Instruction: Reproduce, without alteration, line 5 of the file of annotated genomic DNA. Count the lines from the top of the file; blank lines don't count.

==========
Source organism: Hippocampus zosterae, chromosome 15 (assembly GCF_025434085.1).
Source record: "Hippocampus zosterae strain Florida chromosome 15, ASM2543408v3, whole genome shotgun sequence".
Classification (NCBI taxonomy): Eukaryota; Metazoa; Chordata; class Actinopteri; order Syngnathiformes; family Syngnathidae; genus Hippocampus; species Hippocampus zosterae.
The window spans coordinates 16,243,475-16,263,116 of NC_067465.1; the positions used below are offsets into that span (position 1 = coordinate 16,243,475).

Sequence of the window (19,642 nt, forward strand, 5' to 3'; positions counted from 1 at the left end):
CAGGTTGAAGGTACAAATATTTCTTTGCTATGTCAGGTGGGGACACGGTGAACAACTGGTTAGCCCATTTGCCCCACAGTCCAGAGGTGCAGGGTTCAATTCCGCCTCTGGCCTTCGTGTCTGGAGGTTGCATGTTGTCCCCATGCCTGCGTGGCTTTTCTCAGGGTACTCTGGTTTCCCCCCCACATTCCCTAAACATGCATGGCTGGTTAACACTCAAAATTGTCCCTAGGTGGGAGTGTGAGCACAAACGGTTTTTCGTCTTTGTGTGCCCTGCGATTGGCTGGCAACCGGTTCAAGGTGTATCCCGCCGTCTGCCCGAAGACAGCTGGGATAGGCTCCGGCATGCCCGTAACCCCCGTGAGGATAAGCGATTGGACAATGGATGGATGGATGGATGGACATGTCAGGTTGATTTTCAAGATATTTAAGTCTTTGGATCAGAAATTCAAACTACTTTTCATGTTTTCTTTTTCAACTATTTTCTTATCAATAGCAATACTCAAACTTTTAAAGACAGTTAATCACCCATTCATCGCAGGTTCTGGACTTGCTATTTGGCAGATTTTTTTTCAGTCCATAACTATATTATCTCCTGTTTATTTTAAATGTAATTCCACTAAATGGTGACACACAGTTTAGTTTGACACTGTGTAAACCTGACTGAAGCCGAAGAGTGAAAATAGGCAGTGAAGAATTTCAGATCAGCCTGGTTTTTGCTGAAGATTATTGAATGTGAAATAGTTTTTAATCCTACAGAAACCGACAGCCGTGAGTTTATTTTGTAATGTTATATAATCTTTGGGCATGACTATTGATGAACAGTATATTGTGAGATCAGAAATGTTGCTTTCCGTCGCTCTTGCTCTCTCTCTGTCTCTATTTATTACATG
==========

Sequence of the window (19,642 nt, forward strand, 5' to 3'; positions counted from 1 at the left end):